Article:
One day, we’re going to find that the barriers that have existed between us will melt away like ice in the sun. So the dialogue has begun. But I’m not here to talk about dialogue. What I want is for you to understand the heart of a faithful Jew, because that will open us up to one another. I don’t have the Great Commission. I don’t believe that you have to be Jewish to come to G-d. I believe you have to seek G-d with your heart, soul, and might, as I do, and G-d will take care of the rest.
All of a sudden, all of us are going to look up to the heavens and find ourselves bumping into each other much more often. Regrettably though, we spend too much time looking down on each other, which causes us to be farther and farther apart. So I think if you begin to understand the people of the G-d of Abraham, Isaac, and Jacob a little bit better, then you will also begin to understand the G-d of Abraham, Isaac, and Jacob a little bit better.
Let me explain to you who we Jews are by doing something that is imperative to our communication. Thank G-d, in my experiences with you, I have been able to learn your language. But you also need to learn our language. You see, we use the same words, but we don’t mean the same thing; our definitions are different. I will give you an example: Some Christians will come to a Jew and say, “Do you have a relationship with G-d?” And a Jew will say, “Well, I hope so-I mean, I’d like to.” And then some Christians will jump right down his throat and say, “You see, you guys are stuck under the law, under the burden of the law. You are involved with works, we’re involved with faith-you are missing the whole point.” They never ask the Jewish person, the next question:
Christian Q: “Do you love G-d?”
Jewish A: “I love him with all of my heart, all of my soul, all of my might.”
Christian Q: “Do you believe G-d loves you?”
Jewish A: “I believe he loves me more than I can even express.”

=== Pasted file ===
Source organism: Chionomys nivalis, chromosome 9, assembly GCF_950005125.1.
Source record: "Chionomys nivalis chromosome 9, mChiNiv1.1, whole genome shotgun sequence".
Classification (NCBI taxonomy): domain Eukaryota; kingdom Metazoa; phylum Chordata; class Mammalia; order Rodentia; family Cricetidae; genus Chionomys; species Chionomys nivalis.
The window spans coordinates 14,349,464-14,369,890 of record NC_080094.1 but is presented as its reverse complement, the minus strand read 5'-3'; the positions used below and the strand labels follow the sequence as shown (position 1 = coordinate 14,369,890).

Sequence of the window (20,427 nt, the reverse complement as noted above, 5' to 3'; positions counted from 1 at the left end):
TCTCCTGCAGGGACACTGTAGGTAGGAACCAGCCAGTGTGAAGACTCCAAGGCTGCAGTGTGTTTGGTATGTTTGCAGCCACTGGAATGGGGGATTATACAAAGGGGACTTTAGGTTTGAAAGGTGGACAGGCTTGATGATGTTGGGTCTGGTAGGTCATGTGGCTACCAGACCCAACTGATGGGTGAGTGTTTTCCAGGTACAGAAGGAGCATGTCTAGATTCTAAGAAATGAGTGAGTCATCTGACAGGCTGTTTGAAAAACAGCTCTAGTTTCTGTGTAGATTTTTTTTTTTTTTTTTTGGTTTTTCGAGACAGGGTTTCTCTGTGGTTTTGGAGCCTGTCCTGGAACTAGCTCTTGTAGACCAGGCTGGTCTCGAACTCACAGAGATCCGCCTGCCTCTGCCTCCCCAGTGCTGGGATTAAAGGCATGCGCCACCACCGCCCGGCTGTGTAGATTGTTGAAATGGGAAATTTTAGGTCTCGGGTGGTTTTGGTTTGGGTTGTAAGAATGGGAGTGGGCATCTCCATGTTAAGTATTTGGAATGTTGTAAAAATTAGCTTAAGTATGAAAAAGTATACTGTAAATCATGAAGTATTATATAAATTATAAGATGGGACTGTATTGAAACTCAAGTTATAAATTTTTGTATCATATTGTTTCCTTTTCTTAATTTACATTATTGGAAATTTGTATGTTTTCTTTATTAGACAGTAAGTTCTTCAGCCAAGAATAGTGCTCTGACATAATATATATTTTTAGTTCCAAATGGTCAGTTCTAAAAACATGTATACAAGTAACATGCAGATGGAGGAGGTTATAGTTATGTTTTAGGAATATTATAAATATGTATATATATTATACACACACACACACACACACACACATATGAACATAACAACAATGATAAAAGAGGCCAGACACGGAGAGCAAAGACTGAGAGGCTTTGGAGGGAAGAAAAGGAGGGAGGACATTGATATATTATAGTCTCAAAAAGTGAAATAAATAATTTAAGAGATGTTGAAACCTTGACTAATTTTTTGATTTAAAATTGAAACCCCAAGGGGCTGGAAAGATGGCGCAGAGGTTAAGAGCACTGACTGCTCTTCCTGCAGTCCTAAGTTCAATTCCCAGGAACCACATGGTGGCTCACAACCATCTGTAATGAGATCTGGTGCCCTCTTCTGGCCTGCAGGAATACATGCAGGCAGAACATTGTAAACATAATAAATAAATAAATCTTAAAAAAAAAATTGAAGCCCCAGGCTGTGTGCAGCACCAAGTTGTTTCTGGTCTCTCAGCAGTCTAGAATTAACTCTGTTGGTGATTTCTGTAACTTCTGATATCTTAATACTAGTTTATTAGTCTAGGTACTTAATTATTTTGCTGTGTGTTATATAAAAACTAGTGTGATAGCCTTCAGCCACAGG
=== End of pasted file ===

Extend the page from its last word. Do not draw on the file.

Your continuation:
Christian Q: “Is G-d part of your life?”
Jewish A: “G-d is part of every aspect of my life. I wake up with him, I go to sleep with him, I dance with him, I cry with him, and I sing with him.”
But Jews won’t use the word “relationship,” because “relationship” implies equality with G-d. So we don’t use it, and then you think that we are disagreeing about our connection with G-d. Then, we are like two meteors colliding-we collide and then we go off in different directions-when, in reality, we don’t really disagree at all.
Another example is when a Christian comes to a Jew and says, “How do you know you are going to heaven?” And a Jew will answer typically, “Well, I hope so, you know I…” And then certain Christians will jump right down his throat again and say, “Ach, well you guys have no assurances, we Christians have assurances-why don’t you go to the sure thing instead of going for the guessing game?” But, you know, these same Christians never bother asking the next question:
Christian Q: “Do you guys believe in heaven?”
Jewish A: “Well, yes, we do”
Christian Q: “Do you believe in salvation and redemption?”
Jewish A: “Of course. Yes, we do”
Christian Q: “Do you believe in eternity?”
Jewish A: “Definitely, we do.”
Christian Q: “Is the focus of your life heaven, salvation, and eternity?”